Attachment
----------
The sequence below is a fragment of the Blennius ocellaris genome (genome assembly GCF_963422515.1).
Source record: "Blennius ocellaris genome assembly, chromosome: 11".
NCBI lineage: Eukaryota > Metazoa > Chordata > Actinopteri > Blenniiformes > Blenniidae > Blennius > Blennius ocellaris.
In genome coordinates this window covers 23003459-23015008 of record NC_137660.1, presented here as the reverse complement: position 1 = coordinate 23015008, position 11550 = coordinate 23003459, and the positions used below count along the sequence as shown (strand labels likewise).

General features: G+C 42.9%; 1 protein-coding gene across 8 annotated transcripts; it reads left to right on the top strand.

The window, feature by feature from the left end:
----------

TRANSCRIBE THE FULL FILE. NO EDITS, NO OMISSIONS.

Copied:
The sequence below is a fragment of the Blennius ocellaris genome (genome assembly GCF_963422515.1).
Source record: "Blennius ocellaris genome assembly, chromosome: 11".
NCBI lineage: Eukaryota > Metazoa > Chordata > Actinopteri > Blenniiformes > Blenniidae > Blennius > Blennius ocellaris.
In genome coordinates this window covers 23003459-23015008 of record NC_137660.1, presented here as the reverse complement: position 1 = coordinate 23015008, position 11550 = coordinate 23003459, and the positions used below count along the sequence as shown (strand labels likewise).

General features: G+C 42.9%; 1 protein-coding gene across 8 annotated transcripts; it reads left to right on the top strand.

The window, feature by feature from the left end: